Declining vision is something many of us assume comes with age, but is that necessarily true? Not always. For a large number of people over 50, that decline in vision could be from cataracts! That is why it is so important to not only get your prescriptions for eyewear checked, but to also schedule a thorough eye exam with your eye doctor.
There are studies which show individuals who gradually lose their site over time may not realize that their vision problems are from cataracts. As a result of the loss of vision, they may trip and fall more easily, and they may become fearful of leaving their homes.
“….In most cases, age-related cataracts tend to develop gradually and, as with hearing loss, which also tends to develop over time, progressive vision issues can impact one’s ability to stay connected with others. Where once a person might just have driven to see a friend, that individual may now be more hesitant to drive – particularly at night – because of vision problems. “You have too much glare or you can’t see very well, and so you stop driving as much as you used to,” says Dr. Anne Coleman, a professor of epidemiology at the UCLA Fielding School of Public Health and professor of ophthalmology at the university’s Stein Eye Institute. “You go to events and you really can’t see people, you can’t see your way around the room.”
Experts say such effects can be socially isolating and spiderweb through many other facets of a person’s life.
Sharon Christ, an associate professor of human development and family studies at Purdue University, and fellow researchers have found the loss of visual acuity – or clarity or sharpness of vision – can negatively affect the functional status of older adults. Namely, their ability to do what are referred to as instrumental activities of daily living declines; “activities like cleaning, being able to cook – some of them are a little more social in nature, like being able to use the telephone,” Christ notes. These serve as a measure of one’s ability to live independently.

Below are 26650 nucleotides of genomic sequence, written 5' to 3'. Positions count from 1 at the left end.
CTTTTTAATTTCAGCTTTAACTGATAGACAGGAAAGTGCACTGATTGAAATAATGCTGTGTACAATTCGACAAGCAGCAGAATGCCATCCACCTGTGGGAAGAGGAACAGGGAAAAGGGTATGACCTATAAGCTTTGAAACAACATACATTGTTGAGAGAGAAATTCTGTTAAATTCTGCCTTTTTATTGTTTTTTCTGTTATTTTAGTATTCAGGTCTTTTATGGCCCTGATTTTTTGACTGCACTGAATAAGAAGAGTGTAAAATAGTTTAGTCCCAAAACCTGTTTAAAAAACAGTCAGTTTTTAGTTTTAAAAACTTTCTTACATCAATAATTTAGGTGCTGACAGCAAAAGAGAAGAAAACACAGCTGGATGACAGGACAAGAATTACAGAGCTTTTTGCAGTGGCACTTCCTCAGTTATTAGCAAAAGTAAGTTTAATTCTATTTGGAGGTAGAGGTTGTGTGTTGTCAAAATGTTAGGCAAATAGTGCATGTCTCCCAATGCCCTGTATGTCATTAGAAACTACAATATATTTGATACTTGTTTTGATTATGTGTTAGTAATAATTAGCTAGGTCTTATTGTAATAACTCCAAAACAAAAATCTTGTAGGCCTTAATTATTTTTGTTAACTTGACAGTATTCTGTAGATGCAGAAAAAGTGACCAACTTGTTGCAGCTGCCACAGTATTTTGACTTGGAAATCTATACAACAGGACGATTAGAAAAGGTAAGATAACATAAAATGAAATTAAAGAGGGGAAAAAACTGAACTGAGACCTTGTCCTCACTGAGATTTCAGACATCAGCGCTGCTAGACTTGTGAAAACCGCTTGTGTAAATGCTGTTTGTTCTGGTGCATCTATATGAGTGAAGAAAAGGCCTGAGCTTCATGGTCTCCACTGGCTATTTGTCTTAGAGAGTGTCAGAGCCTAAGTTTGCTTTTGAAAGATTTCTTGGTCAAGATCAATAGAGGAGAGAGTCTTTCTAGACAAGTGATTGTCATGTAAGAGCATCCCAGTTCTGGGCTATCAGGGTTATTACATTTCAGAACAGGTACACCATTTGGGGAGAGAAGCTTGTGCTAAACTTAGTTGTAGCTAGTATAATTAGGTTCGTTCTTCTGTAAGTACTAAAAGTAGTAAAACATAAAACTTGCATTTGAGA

Research she led published in 2014 in the journal JAMA Ophthalmology found that loss of visual acuity adversely affected IADL, which subsequently increased a person’s risk of dying. “Starting out with lower vision and also if your vision is declining quicker as you age, that tends to lead to an increase in mortality,” Christ says.“
If you or a loved one have been having trouble seeing clearly, it could be time to get your eyes checked. Cataract surgery is a fiarly safe procedure and once people can see more clearly, life begins to open up again. I have seen some of our clients go from being fearful and isolated, to once again becoming more social once they can see more clearly.
Unless you are in the medical and caregiving profession, it’s easy to brush things off as simply a sign of again. But in this day and age, we don’t accept this as fact. There has been research which shows without a doubt how hearing loss, social isolation and hearing loss all have detrimental effects on our health. Not just for our older folks, but for all of us. So, don’t worry that you are too old, or too young for a particular symptom, go get things checked out. Live your best life for as long as you can.
Conversely, the benefits of treating visual problems may extend way beyond simply improving one’s vision.
Research finds undergoing cataract surgery to correct the issue is associated with a lower rate of death for all causes. One recent study of 74,044 participants in the Women’s Health Initiative clinical trial found “cataract surgery was associated with decreased risk for all-cause mortality and mortality attributed to vascular, cancer-related, accidental, neurologic, pulmonary, and infectious causes.” The overall, or all-cause, mortality rate was 1.52 deaths per 100 person-years (a measure that takes into account the number of persons studied and the time they were observed) in the cataract surgery group and 2.56 deaths per 100 person-years in the cataract diagnosis group, who didn’t undergo surgery.